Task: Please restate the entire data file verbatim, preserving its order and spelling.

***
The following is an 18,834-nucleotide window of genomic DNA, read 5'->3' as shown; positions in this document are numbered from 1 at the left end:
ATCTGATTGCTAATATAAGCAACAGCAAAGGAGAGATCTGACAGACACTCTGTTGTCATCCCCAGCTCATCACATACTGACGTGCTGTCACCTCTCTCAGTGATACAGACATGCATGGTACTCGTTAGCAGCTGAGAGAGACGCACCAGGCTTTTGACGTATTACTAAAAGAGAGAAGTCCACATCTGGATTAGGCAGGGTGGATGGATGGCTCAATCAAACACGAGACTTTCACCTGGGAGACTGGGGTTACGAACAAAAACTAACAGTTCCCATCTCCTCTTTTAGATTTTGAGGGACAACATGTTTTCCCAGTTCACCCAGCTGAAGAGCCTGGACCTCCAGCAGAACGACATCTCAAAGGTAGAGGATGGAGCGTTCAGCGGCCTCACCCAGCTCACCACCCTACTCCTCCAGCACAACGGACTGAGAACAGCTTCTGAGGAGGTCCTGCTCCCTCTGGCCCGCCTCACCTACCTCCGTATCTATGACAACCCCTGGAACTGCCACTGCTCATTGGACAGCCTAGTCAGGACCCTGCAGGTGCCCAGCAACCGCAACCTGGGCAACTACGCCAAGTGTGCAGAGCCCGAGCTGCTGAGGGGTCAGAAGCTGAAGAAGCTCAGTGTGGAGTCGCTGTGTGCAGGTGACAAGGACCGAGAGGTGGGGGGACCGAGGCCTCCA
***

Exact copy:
The following is an 18,834-nucleotide window of genomic DNA, read 5'->3' as shown; positions in this document are numbered from 1 at the left end:
ATCTGATTGCTAATATAAGCAACAGCAAAGGAGAGATCTGACAGACACTCTGTTGTCATCCCCAGCTCATCACATACTGACGTGCTGTCACCTCTCTCAGTGATACAGACATGCATGGTACTCGTTAGCAGCTGAGAGAGACGCACCAGGCTTTTGACGTATTACTAAAAGAGAGAAGTCCACATCTGGATTAGGCAGGGTGGATGGATGGCTCAATCAAACACGAGACTTTCACCTGGGAGACTGGGGTTACGAACAAAAACTAACAGTTCCCATCTCCTCTTTTAGATTTTGAGGGACAACATGTTTTCCCAGTTCACCCAGCTGAAGAGCCTGGACCTCCAGCAGAACGACATCTCAAAGGTAGAGGATGGAGCGTTCAGCGGCCTCACCCAGCTCACCACCCTACTCCTCCAGCACAACGGACTGAGAACAGCTTCTGAGGAGGTCCTGCTCCCTCTGGCCCGCCTCACCTACCTCCGTATCTATGACAACCCCTGGAACTGCCACTGCTCATTGGACAGCCTAGTCAGGACCCTGCAGGTGCCCAGCAACCGCAACCTGGGCAACTACGCCAAGTGTGCAGAGCCCGAGCTGCTGAGGGGTCAGAAGCTGAAGAAGCTCAGTGTGGAGTCGCTGTGTGCAGGTGACAAGGACCGAGAGGTGGGGGGACCGAGGCCTCCA